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The ability to recruit nationally. It’s the reason basketball coach John Calipari is at Kentucky. It’s why Brian Kelly got the job at Notre Dame and maybe one of the big reasons Bobby Knight is unemployed.
Recruiting is the key to success in college sports, and the wider the recruiting base, the more successful a program will be. Campbellsville University Tiger baseball is no exception.
Head coach Beauford Sanders says recruiting is a key part of winning at the college level and that his coaching staff has done an excellent job re-tooling the team year after year.
“If done properly, recruiting can be a very tedious and time consuming process,” Sanders said. “Our coaches have done an excellent job making contacts and getting the players who can play at a high level.”
For the last six seasons, the Tiger coaching staff has aggressively pursued recruiting across the map, signing a number of junior college recruits from California, Washington, Oregon and even Canada.
In those six seasons, the Tigers have five conference tournament championships, six regional appearances, and, in 2009, earned a trip to the NAIA World Series.
The internal expansion of the coaching staff has directly reflected the external expansion of recruiting.
A native of Canada, assistant coach Randy LeBleu coached with the Tigers for the first time in 2004. At that time, the team consisted of players mostly from Kentucky, Indiana and Ohio.
The following season, LeBleu hit the recruiting trail, targeting his native country for new talent. He contacted coaches and players from Canada, and the Tigers signed four Canadian players for the 2005 season.
By the 2006 season, the Tigers had 11 Canadian born players on their roster.
In 2007, graduate assistant Jake McKinley joined the CU coaching staff. McKinley, now the head of baseball operations at Sacramento State University, played his college ball at American River College in Sacramento, Calif.
McKinley’s connection to California schools gave the coaching staff an inside track to recruit players from both California and Canada.
The 2009 team, which earned the school’s first berth into the NAIA World Series, was dominantly comprised of California and Canadian players who were recruited by LeBleu and McKinley.
At the beginning of last season, Chris Lewis took over as head of recruiting for the Tigers. Previously a coach in Oregon and California, Lewis further opened up the northwest as an avenue for recruiting new talent.
Lewis says that a broad recruiting area is key to signing the best players.
“It’s like fishing,” Lewis said. “If you have a tiny net, you won’t catch much. But if your net covers the whole river, you got a better shot at catching the biggest fish.”
To cover the largest area, every CU coach covers a certain region.
Lewis recruits players from California, Nevada and Arizona. Coach LeBleu handles Canada, Texas and New Mexico. Pitching coach Brad Neffendorf is in charge of the Northwest, looking for players in Washington, Oregon and Idaho. Sanders works the phones and looks for local and area talent.
This year’s recruiting class consists of 23 players, including players from California, Oregon, Washington, Nevada Idaho and Canada. Of the 23 recruits, only two are from Kentucky, including Campbellsville High School stand-out Aaron Schwoebel.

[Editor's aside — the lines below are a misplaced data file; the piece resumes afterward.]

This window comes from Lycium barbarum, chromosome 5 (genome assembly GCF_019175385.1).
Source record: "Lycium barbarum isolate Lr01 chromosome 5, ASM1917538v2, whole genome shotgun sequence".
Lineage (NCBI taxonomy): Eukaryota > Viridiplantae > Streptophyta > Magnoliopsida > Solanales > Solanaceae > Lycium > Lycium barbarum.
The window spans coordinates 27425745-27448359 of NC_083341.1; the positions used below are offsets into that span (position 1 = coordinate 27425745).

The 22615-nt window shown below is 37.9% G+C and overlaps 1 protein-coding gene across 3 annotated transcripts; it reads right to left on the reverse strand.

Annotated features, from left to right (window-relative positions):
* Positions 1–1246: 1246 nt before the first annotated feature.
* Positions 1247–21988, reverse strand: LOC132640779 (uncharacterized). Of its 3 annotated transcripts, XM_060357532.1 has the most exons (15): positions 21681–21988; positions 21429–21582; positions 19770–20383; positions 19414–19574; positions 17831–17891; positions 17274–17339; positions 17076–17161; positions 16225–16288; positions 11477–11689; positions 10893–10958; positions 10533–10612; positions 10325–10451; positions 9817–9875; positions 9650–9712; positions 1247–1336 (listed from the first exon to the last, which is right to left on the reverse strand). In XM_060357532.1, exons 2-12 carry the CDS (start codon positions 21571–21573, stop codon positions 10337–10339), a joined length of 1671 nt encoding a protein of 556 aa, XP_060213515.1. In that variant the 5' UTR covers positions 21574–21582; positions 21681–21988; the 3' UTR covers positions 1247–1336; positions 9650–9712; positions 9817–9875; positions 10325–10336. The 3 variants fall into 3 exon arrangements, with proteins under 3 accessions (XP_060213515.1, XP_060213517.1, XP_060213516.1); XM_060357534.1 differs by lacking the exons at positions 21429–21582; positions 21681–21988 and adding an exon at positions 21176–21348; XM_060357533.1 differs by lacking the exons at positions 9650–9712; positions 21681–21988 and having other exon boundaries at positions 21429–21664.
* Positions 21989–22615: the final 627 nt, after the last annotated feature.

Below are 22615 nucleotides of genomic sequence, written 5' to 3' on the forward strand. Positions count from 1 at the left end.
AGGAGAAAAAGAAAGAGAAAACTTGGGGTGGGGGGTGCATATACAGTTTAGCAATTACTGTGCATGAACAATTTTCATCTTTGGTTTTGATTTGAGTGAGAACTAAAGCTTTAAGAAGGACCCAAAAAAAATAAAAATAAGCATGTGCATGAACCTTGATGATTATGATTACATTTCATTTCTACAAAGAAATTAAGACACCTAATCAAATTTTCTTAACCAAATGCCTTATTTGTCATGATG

Lewis says that recruiting local players is difficult because the top-level high school players usually choose the bigger schools, while second-tier players often travel to junior colleges in the south. With so many junior colleges on the west coast, it makes it easier to lure talented players who may have been overlooked or for whatever reason did not get a shot at a bigger school.
Lewis also said that the main factor in getting players to leave the west coast to come to Campbellsville is the winning tradition of the program.
“When you are recruiting players from across the country or internationally, their first impression of the program comes from the team website. When players log on and see six straight conference championships and 40-win seasons, you immediately spark their interest.”
LeBleu emphasizes that recruiting the right players does not happen overnight.
“It’s a year-long effort,” LeBleu said. “Getting the best players is the first priority. Skills development is second.”
Lewis agrees, saying, “All season long you are assessing the teams needs, where we need more depth, who will be leaving next year, where do we want to upgrade. It’s a never-ending process.”
When a program has the success that CU baseball has had, other schools imitate what they have done.
St. Catharine, Lindsey Wilson and Georgetown have all turned to the west coast to find new recruits.
To stay ahead of the game, the coaching staff is beginning to recruit players from Texas and New Mexico.
The Tiger staff knows that in order to win, one must have the talent to compete.
“No matter how good your facilities are or how well you think you can coach, if you want to win a national championship, you have to have the players to take you there,” Lewis said.
While recruiting, the Tigers are not just looking for the best players, but the right players.
“Character is just as important as talent,” LeBleu said. “We intentionally look for players that we know come from disciplined programs, so we know what to expect when they come.”
Tiger baseball continues to expand recruiting every year in search of the right combination of talent to reach that ultimate goal — an NAIA national championship.